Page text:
Obama won the prize "for awesomeness," says the mocking Republican fundraising letter. Obama’s honour shows "how meaningless a once honourable and respected award has become," says the letter, signed by Michael S. Steele, chairman of the Republican National Committee.
Russian President Dmitry Medvedev had a different view. He said the award will encourage further U.S.-Russian cooperation.
"I hope this decision would serve as an additional incentive for our common work to form a new climate in world politics and promote initiatives which are fundamentally important for global security," Medvedev wrote in a letter to Obama.
Steele said Obama hasn’t accomplished enough to deserve the prize. Numerous Democrats and independents have expressed similar views, although generally in less bombastic terms.
Asking for contributions to the Republican National Committee of $25 to $1,000, Steele wrote that "the Democrats and their international leftist allies want America made subservient to the agenda of global redistribution and control. And truly patriotic Americans like you and our Republican Party are the only thing standing in their way."
Former Cuban leader Fidel Castro called the Nobel award a "positive step," although he said it was more a repudiation of former president George W. Bush than a recognition of anything concrete Obama has done.
South Africa’s president, Jacob Zuma, cited a Zulu term – "Ubuntu," which refers to the importance of community – in saying Obama’s "leadership reflects the true spirit of Ubuntu because your approach celebrates our common humanity."
The Toronto Star, 11 October 2009
By Haroon Siddiqui
Barack Obama’s efforts at dragging America back into multilateralism, rebuilding bridges to the Arab/Muslim world, looking for a light at the end of the Afghan tunnel, trying for peace in the Middle East, etc. can use the Nobel to overcome his detractors. No wonder they are being so bilious.
Being honoured for defending the rule of law should also help him ease the U.S. from protecting Israel despite its flouting of international norms.
Take the recent Richard Goldstone report that said Israel and Hamas committed war crimes in Gaza. Instead of heeding his findings, Israel and the U.S. have been slinging mud at the highly respected South African jurist and former prosecutor of war crimes in Yugoslavia and Rwanda, who also happens to be a committed Zionist.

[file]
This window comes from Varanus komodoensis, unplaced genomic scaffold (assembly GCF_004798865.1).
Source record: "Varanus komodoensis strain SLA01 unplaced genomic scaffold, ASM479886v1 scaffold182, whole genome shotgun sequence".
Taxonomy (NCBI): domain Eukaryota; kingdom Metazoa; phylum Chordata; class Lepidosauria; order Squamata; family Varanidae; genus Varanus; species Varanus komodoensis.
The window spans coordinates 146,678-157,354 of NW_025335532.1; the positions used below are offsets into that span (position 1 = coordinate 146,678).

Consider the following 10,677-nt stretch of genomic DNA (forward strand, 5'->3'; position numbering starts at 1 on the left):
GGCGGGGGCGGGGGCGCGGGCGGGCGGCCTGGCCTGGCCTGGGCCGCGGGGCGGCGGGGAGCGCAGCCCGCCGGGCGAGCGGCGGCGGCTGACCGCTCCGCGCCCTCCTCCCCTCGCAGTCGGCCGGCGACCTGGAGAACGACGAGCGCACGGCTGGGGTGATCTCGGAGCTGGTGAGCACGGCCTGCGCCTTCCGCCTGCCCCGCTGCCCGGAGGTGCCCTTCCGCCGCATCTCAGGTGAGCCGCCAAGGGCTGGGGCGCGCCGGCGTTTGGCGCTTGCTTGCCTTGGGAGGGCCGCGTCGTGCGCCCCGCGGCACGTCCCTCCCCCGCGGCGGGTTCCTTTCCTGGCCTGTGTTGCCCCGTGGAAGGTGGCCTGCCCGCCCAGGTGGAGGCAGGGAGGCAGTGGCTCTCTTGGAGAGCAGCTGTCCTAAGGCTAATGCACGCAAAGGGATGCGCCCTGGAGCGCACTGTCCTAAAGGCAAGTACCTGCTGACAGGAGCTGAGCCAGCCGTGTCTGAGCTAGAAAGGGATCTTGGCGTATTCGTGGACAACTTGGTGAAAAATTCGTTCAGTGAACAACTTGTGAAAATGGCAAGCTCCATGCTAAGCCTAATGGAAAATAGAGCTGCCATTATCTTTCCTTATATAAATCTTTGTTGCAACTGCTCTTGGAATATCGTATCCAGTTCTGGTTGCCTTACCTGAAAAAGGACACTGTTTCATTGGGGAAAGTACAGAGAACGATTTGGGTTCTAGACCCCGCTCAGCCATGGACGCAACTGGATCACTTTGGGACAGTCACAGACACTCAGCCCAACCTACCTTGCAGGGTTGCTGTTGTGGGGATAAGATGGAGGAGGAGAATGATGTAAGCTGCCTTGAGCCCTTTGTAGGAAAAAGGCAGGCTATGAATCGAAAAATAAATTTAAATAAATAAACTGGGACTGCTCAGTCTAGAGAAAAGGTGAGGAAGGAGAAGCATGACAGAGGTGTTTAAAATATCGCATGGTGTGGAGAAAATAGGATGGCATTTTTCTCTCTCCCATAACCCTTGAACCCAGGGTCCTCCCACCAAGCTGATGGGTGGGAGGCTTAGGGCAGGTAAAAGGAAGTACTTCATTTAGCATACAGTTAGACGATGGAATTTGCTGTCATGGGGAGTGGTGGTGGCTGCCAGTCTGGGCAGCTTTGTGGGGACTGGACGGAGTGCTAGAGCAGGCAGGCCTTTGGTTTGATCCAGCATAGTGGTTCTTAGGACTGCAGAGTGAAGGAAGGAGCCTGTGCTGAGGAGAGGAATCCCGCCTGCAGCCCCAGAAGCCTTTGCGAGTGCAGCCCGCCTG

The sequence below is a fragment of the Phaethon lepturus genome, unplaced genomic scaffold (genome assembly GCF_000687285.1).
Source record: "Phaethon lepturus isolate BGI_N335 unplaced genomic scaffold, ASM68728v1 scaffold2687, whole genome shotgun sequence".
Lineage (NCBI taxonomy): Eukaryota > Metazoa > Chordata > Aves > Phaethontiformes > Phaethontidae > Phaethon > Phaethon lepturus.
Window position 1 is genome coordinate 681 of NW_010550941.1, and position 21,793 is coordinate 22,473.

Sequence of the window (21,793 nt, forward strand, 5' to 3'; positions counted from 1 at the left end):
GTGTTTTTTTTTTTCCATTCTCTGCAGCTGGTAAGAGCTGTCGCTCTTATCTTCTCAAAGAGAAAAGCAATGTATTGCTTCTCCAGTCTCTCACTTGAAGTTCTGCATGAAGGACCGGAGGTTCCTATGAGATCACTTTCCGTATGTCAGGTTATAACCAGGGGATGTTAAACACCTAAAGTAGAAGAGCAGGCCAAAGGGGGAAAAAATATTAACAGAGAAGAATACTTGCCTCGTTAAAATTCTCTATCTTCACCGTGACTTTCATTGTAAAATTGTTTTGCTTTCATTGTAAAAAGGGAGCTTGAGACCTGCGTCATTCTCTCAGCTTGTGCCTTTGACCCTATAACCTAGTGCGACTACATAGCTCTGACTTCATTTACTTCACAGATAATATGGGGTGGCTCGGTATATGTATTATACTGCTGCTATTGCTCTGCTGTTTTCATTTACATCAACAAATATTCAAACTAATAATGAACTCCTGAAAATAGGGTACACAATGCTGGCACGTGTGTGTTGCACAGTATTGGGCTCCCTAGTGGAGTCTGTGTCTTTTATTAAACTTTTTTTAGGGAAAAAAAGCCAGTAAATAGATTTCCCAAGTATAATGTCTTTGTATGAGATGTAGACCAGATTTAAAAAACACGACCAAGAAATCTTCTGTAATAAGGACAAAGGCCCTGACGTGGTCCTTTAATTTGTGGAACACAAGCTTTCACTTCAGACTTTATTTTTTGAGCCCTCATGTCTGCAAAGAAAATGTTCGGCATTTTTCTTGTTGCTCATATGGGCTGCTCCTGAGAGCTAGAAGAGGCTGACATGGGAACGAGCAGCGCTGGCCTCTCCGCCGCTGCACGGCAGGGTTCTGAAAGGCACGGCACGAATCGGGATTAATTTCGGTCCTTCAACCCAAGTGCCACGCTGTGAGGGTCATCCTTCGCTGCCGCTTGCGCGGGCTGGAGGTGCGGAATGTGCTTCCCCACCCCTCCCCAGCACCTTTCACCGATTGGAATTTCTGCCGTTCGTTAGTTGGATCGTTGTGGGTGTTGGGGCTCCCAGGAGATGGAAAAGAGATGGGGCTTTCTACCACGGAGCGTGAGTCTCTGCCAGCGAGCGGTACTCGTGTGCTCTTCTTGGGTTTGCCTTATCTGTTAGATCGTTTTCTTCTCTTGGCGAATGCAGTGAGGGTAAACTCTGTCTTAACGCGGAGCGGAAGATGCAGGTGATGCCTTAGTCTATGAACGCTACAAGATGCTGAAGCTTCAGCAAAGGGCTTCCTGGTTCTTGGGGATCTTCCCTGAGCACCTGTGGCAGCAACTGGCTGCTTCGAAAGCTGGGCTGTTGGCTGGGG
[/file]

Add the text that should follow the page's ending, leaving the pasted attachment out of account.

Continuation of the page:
The smear job was followed by American strong-arm tactics to derail his report from the UN Human Rights Council, the Geneva-based body that had commissioned it. Mahmoud Abbas was pressured into spearheading a postponement until March.
But the report won’t go away. It has been forced onto the agenda of the Security Council for Wednesday by Libya, the only Arab state currently on the 15-member body. Even if the initiative had come from a respectable member, the outcome probably would still be the same: a U.S. veto against any meaningful action.
But post-Nobel, such a vote would be embarrassing for Obama (he has already backed off his earlier call for Israel to freeze illegal Jewish settlements). And his grand declarations of building bridges to the Muslim world would begin to sound hollow.
Even before the announcement of the Nobel award, it was clear that Israeli-American actions have been counterproductive.
Abbas has faced a storm of protests from Palestinians for falling for Benjamin Netanyahu’s bluff that debating Gladstone’s findings would, somehow, derail the peace process (which, in fact, hasn’t existed for 10 months).
Hamas is strengthened, and thus Iran. Libya is getting good press.
All this was eminently predictable. So why are Israel and the U.S. shooting themselves in the foot?
While there have been several reports about possible war crimes in Gaza – by Amnesty International, Human Rights Watch, and the Israeli groups B’Tselem and Breaking the Silence – Goldstone’s carried his moral and judicial authority. "This messenger is propaganda-proof," as columnist Gideon Levy of the Israeli daily Haaretz said.
Goldstone also accused Hamas of indiscriminate rocket fire at Israeli civilians but he pronounced Israel guilty of deliberately targeting civilians, destroying thousands of homes, hundreds of factories and farms, hospitals and mosques and preventing humanitarian aid from reaching the wounded.
He urged both sides to initiate their own investigations into the war crimes – (he dismissed Israel’s 100 or so internal probes as "pusillanimous") – and report back to the Security Council in six months. Failing that, he wanted the matter turned over to the International Criminal Court.
All this raised the prospect of some top Israelis, and even Americans, facing arrests abroad, a la Augusto Pinochet in London in 1998.
Meanwhile, Goldstone has stood firm, saying that all the answers to the "barrage of criticism" directed at him can be found in his report.
His daughter, Nicole, who lives in Toronto, reportedly told Israeli Army Radio in Hebrew: "My father did not expect to see and hear what he saw and heard," adding that the report may have been harsher had it been headed by someone else.
The Goldstone report has divided the Jewish community, with many moving away from ethnic/religious/national solidarity toward fidelity with human rights, international law, truth and justice. Obama should be standing up for that as well.